bikebike1 /baɪk/ ●●●S2 noun [countable]1a bicycleLet’s go for a bike ride.by bikeThey’ll be coming by bike.2TTCTTB informal a motorcycle3 →on your bike!COLLOCATIONSverbsgo somewhere by bikeI usually go to work by bike.ride a bikeHer Dad taught her to ride a bike and to drive.get on/off a bikeHe got off his bike and walked with her for a while.rent a bike (also hire a bike British English)You can rent bikes and explore the island’s cycle paths.types of bikea mountain bike (=a strong bicycle for riding over rough ground)They went out for a country ride on their mountain bikes.a racing bikeHe bought a cool new racing bike.an exercise bike (=used for exercising indoors)I usually go on the exercise bike and the rowing machine.bike + NOUNa bike rideWe used to go for long bike rides in the summer holidays.a bike raceThe Tour de France is a famous bike race.a bike shedThey used to meet behind the bike sheds at school.a bike rack (=a metal frame that you can attach your bike to)All stations should provide bike racks for passengers.GRAMMAR: Patterns with bike• You say get on your bike: We got on our bikes and went for a picnic.• You say get off your bike: You have to get off your bike here.• You say that someone is on a bike: You should always wear a helmet when you’re on a bike.• You go somewhere by bike: We get to school by bike.✗Don’t say: We get to school with a bike.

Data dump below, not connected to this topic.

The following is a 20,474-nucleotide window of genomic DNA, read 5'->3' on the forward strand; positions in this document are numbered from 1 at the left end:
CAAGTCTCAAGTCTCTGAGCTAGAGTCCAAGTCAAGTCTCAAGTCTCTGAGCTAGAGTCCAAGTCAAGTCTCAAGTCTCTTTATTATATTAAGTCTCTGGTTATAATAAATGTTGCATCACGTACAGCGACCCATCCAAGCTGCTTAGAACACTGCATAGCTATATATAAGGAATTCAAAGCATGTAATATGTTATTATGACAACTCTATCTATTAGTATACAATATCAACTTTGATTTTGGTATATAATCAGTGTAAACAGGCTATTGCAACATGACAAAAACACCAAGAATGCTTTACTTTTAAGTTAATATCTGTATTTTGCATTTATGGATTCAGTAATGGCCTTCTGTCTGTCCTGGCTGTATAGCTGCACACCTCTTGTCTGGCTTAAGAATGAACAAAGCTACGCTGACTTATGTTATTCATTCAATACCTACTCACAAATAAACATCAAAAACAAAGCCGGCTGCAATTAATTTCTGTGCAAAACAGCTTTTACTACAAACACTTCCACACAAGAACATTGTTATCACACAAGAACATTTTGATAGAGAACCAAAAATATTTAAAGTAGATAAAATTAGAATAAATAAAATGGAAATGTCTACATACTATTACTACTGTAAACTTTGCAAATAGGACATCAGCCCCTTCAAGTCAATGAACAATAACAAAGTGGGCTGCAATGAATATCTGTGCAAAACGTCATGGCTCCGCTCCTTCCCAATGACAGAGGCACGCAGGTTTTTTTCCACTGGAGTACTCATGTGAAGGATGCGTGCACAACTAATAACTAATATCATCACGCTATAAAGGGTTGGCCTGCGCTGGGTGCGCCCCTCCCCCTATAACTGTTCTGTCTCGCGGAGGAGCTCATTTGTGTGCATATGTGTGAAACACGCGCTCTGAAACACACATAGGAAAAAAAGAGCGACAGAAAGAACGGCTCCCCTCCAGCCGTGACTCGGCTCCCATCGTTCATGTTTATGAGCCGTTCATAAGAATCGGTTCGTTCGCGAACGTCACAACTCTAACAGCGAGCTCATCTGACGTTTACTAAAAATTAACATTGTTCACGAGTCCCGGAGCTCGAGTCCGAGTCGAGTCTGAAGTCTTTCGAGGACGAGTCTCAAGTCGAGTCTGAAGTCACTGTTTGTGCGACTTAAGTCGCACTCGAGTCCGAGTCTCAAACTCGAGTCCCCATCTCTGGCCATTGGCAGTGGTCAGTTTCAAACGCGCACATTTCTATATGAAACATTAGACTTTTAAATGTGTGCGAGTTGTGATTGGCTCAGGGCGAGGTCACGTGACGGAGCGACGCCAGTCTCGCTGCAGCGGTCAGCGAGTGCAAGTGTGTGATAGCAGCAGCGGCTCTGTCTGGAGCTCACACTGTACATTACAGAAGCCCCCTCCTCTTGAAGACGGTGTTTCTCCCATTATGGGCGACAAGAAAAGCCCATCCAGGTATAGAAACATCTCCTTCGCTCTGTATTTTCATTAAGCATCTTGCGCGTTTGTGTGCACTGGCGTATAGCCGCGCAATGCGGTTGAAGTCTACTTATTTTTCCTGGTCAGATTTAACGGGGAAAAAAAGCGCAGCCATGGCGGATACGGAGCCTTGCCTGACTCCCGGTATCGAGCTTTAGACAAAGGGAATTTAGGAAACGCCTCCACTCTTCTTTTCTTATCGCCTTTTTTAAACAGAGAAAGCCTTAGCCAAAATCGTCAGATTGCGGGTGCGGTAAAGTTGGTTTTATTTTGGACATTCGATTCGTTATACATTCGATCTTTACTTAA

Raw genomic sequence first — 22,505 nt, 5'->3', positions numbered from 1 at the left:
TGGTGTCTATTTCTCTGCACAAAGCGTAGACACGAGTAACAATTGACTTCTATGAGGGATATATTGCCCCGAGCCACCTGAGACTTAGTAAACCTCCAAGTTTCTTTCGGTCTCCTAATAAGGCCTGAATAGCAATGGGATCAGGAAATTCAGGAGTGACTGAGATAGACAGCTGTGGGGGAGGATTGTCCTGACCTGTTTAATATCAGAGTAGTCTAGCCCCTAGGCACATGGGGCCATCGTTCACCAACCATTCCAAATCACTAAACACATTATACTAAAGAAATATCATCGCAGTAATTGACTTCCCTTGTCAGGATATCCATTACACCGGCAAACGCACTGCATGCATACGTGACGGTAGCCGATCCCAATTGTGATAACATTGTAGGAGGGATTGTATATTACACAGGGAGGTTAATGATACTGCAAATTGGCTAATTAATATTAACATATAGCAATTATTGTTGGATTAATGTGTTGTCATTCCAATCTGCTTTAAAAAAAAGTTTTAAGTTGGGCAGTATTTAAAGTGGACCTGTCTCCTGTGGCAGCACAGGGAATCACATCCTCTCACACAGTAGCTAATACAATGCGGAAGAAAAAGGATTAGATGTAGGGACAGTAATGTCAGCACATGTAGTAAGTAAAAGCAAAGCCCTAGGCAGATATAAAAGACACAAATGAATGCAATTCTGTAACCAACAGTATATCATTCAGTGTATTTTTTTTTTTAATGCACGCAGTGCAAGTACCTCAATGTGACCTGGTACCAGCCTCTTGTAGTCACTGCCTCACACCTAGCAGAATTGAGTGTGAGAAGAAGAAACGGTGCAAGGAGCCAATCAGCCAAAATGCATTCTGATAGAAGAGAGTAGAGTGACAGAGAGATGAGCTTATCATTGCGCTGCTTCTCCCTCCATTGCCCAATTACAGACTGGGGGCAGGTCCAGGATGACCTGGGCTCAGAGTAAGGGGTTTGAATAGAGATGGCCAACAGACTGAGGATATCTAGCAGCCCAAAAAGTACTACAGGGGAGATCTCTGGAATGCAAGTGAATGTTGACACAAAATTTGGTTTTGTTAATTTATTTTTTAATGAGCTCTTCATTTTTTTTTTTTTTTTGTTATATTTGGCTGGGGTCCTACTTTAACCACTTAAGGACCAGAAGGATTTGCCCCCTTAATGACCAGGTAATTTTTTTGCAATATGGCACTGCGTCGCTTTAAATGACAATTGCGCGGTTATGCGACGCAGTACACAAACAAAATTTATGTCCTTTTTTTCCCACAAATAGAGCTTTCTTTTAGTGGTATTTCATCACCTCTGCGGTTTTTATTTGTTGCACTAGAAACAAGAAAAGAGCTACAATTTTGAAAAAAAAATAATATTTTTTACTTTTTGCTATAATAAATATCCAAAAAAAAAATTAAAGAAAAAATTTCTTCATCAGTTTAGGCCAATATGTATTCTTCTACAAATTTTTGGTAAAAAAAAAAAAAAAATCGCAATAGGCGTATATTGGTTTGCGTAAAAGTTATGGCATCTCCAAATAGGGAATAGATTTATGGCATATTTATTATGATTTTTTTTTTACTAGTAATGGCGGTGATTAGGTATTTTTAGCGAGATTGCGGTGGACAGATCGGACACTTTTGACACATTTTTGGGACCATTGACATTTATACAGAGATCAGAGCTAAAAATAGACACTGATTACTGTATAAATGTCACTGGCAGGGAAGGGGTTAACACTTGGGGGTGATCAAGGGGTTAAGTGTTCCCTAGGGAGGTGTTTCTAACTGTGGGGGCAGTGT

bikebike2 verb1[intransitive always + adverb/preposition] informalTTB to ride a bicycleShe bikes to work every day.2[transitive] to take something to someone by motorcycle in order to get it there quicklybike something over/roundWe’re late for our deadline. Can you bike the photos over to us?→ See Verb table
Examples from the Corpus
bike• The more people bike, the more biking is appreciated.• I would bike to the teashop in the High Street and see what blends they had.Originbike1(1800-1900)bicycle